Am depressed ,hopeless ,negative , and usually near broke . Have had so much family heritage and influence taken from me by the drunk driver who killed my Dad .
    I Do enjoy life it just gets tougher to feel as the years add up .

  21. Amber Wilson said on November 7, 2014 at 8:52 am ... #

    I was almost two when my mom died in a car accident. I’m 20 now. My sister and I were in the car with her, but we both survived. For a long time I thought my mom was trying to kill us bc she knew my dad was sexually abusing us. I could deal with that thought. But, here in the last few weeks i found out that before my mom died she was going to counseling bc she was gang raped by a few of my cousins when she was my age. It had never bothered her until she had two lithe girls & she become terrified it would happen to them. So, that let me know that she did not know about the abuse. My dad became a single father of two girls that he never even wanted. That lead to him drinking and doing drugs. He was arrested for psychical, psychological, emotional, and sexual abuse on both mine and my sister’s account when i was 8 years old. He plead guilty and got 20 years no parol the summer before i turned 10 years old. I went through a rough patch a couple years later and got into a lot of trouble, but something within me told me that if i kept going down this road i would be in the same place my parents were; either dead or in prison. So, i got my 14 year old life together & got involved in sports at school and graduated in the top 10 of my class. I came straight to University and I’m studying to be a social worker. I would like to open up a foster home later in life so i can help some of the kids that were like me at one point.

  22. Winter Inside said on December 16, 2014 at 1:01 pm ... #

    I lost my father when I was 2 years old due to a drug overdose, after that my mother sent me off to live with my grandmother on my father’s side and she took off, continuing to do drugs and drink she was in and out of rehab centers a few times and eventually moved across the country with a new guy, 6 years passed between my father’s death and her move. At 8 years old I remember late night/early morning getting the call that she too had passed away, she was abused and beaten by this guy and eventually thrown down a flight of stairs. I remember feeling nothing at the time, neither for my father’s passing or my mothers. I continued to be a quiet emotionless but well behaved child for all my time growing up, never given any outlet for any grieving or any way to cope I just buried it as time went on, I moved out on my own when I turned 18 and still continued in this cloud of an emotionless detached haze, only as I approached my mid 20’s have I started to really delve into the feelings I buried for so long, at first they started to flood back, it has been so hard to deal with, now at the age of 27 I feel the effects of everything, I have a loving fiancé now for the last 5 years but I fear that because of everything I am a detached individual that has problems opening up, trusting, or showing any true emotion, I can see these problems and yet cannot change them. I wonder all the time what life would be like had they still been alive, and I fear I will be like this forever.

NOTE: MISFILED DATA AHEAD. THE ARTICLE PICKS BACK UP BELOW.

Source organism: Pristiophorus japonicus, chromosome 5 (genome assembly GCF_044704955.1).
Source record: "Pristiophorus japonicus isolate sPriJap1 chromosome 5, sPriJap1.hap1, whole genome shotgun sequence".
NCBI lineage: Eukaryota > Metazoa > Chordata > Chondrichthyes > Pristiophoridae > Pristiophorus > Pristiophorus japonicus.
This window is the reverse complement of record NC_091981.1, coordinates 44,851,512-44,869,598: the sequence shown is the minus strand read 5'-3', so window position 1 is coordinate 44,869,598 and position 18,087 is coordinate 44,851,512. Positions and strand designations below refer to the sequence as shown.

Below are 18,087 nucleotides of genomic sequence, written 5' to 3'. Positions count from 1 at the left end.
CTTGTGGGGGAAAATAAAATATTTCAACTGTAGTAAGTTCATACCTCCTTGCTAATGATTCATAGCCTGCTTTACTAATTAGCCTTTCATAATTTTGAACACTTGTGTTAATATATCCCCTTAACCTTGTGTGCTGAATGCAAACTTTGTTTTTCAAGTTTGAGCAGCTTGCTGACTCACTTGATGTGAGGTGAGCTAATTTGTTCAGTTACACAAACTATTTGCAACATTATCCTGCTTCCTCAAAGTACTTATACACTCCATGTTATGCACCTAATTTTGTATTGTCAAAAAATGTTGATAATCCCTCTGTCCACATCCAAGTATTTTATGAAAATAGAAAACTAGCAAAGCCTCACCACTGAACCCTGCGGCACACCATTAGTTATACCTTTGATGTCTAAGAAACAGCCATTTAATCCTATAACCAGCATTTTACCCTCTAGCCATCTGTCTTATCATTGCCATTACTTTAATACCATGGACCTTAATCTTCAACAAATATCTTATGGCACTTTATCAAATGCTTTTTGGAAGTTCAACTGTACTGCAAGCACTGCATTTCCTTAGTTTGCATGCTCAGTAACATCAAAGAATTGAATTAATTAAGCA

23. John said on February 5, 2015 at 11:16 am ... #

    I am glad I found this forum I thought I was the only one but now I know I have community. My father and mother passed away when I was one years for unknown reasons. It was forty day in between their death; I have done well for myself managing my live from small town in one of the poorest countries in the world through civil war, refugee camp and adjusting live in the USA. I can’t put In Writing all the experiance I went through to make long story short. With all the success i manage to have I have hard time relating to people. Plse keep running the page for us. This is my community.

  24. julie said on February 5, 2015 at 2:00 pm ... #

    I’ve felt less lonely reading your stories. The only happy memory I have of my childhood is the time passed with my maternal grandfather who died from cancer when I was ten.
    The other memories are horrible: my parents fighting, my mother insulting me, tears and sadness. My mother always abused me, she was very cruel and very ill. She was mentally unstable and killed herself in a violent way when I was 16. She was 42. I don’t miss her, but I miss having a mother. I’ve never had that kind of love most people take for granted.
    My father never protected me from my mother’s abuse, he has never cared about me when I was a little girl but he thinks to be perfect and a saint. I don’t have anyone I can call family, no siblings, no one. My maternal grandmother is like my mother, she always says horrible things and I prefer to have no contact with her. My relatives witnessed what I went through as a kid but nobody helped me.
    People don’t believe someone can have such a horrible childhood without anyone noticing it or helping but it happened to ME. It happened to me but it’s like it never happened.
    I felt sorry reading your stories. Kids shouldn’t suffer so much.

  25. lil764 said on February 5, 2015 at 8:01 pm ... #